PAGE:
The Women’s Health Research Team will study the interactions between gender, pain, and treatment outcomes for opioid use disorders.
The Women’s Health Research Center at the Yale School of Medicine has funded a new study to investigate gender differences in clinical outcomes for the treatment of pain and for the treatment of opioid use disorders.
The center funds research on human health because it differs by sex and gender and communicates research results to policy makers and the general public so that they can be put into practice. Principal investigators on the study include Sarah Yip, assistant professor of psychiatry and director of the Yale Imaging and Psychopharmacology Lab; Sarah Lichenstein, associate professor of psychiatry and Declan Barry, associate professor of psychiatry. The team will use a new brain mapping technique to find the neural pathways responsible for feeling pain and stopping that pain when a person uses opioids. Unlike previous studies, this research will aim to identify how these formations of neural pathways differ by gender.
“Chronic pain is common in women and research suggests gender differences in clinical outcomes for the treatment of pain and for the treatment of opioid use disorders,” Yip wrote in an e -mail to News. “However, we know very little about the interactions between biological sex, pain, and treatment outcomes in opioid use disorder.”
According to Rick Harrison, the centre’s communications manager, the study is timely and relevant because 70 percent of Americans with chronic pain are women. In addition, women are disproportionately exposed to opioids in the treatment of pain and are more likely to become dependent on these drugs.
Although the study is ongoing, the team hopes to identify treatment targets for substance use based on how the brains of women and men process rewards differently. Researchers hope to be able to identify those most likely to relapse and provide those at risk with additional resources such as substance use prevention counselors.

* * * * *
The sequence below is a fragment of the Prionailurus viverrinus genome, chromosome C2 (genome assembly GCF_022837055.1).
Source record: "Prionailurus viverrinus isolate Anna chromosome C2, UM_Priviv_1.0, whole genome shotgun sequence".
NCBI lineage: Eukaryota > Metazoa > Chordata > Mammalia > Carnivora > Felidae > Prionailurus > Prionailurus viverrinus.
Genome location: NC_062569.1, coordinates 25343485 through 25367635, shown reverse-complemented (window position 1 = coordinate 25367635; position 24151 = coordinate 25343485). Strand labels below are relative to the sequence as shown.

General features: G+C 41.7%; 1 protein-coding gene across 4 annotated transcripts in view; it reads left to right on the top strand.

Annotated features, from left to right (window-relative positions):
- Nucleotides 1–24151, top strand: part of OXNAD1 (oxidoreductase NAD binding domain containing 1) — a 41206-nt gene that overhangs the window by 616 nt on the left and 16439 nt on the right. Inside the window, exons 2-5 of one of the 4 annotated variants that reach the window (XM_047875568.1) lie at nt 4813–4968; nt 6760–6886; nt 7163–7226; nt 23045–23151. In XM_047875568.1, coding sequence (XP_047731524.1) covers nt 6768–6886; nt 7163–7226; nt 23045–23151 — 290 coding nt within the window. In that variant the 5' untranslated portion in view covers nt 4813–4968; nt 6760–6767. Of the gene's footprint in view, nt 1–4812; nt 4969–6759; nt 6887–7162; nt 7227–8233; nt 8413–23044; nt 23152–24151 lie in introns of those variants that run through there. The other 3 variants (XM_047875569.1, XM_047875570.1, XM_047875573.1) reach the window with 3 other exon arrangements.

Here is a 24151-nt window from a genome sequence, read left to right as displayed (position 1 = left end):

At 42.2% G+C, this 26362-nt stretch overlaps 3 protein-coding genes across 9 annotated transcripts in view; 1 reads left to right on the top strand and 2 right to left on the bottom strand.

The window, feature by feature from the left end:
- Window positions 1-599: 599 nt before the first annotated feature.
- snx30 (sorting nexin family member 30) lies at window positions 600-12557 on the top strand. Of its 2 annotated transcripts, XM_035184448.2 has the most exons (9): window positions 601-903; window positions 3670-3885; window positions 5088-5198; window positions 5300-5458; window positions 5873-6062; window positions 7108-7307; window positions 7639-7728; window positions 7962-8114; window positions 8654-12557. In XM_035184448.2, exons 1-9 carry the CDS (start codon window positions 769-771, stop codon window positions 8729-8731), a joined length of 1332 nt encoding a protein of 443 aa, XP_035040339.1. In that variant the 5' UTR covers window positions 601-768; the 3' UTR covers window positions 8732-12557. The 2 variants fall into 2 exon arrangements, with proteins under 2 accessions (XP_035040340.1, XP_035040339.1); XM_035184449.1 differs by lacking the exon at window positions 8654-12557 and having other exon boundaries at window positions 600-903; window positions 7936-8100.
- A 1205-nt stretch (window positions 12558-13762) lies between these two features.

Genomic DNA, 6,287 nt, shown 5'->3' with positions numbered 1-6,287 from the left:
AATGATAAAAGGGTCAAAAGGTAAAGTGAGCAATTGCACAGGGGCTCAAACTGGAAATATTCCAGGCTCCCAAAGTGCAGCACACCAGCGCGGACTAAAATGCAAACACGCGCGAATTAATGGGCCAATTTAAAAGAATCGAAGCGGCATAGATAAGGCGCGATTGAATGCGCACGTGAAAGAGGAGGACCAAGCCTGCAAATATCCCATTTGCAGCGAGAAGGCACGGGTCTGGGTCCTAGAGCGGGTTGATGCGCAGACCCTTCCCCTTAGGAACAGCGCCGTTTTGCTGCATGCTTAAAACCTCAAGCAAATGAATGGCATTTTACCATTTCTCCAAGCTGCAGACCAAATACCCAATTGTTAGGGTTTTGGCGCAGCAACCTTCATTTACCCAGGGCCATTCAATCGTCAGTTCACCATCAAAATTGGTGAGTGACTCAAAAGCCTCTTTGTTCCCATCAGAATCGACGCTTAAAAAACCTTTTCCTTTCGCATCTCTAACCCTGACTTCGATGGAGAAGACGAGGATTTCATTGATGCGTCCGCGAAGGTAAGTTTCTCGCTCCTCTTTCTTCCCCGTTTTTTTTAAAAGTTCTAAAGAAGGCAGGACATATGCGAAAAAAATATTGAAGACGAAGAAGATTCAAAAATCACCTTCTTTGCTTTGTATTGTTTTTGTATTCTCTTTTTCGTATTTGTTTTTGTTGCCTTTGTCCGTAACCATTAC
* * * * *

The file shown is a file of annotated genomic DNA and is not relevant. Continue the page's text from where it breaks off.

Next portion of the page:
“The current standard of drug treatment often involves multiple failed attempts,” Yip said in a report. maintenance submitted to the Innovations in Women’s Health newsletter. “Identifying the people who need it most and designing the treatments best suited to their individual needs would save money in the long run. Most importantly, women are suffering and science can show us how to help them. “
Lichenstein noted that the study builds on previous research with predictive modeling based on the connectome – a map of neural connections in the brain. Connectome-based predictive modeling is a data-driven protocol. First, the researchers create a predictive model by examining a training dataset of brain images and behaviors. Then they try to find connections between the training dataset to predict the same behavior in the test dataset.
Lichenstein adds that there are challenges inherent in this research, especially in light of the COVID-19 pandemic.
“Recruiting and retaining this patient population in research can be difficult, especially in light of the increased challenges posed by the COVID-19 pandemic,” Lichtenstein wrote via email. She underlined the difficulties of employment, transport and childcare.
The study is longitudinal, which means that it will take place over a long period of time. Study leaders will follow participants for up to a year after their initial brain imaging. While Lichenstein cited participant retention as a challenge of longitudinal work, she said similar studies she conducted have always been successful in overcoming this challenge.
NIH Office of Research on Women’s Health Director Janine Clayton, explained the importance of scientific research that considers sex and gender in a maintenance with Carolyn M. Mazure, director of the Women’s Health Research Center at Yale.
“Research has proven that biological sex is important at all levels, from a single cell to the societal level,” Clayton said. “We also know that gender self-representation can affect symptom expression, disease manifestation, and the effectiveness of treatment. Thus, if sex and gender are not taken into account, clinicians cannot make the best treatment decisions for all patients.
As the understanding of sex and gender has grown over the past 20 years, so have the fields of scientific study. In her maintenance with Mazure, Clayton said that “intersex and non-binary identities must be recognized as they also have health implications”. She added that “the intersection of sex, gender, race and ethnicity” is also an important area of research.
The Center for Research on Women’s Health was founded in 1998 by Mazure.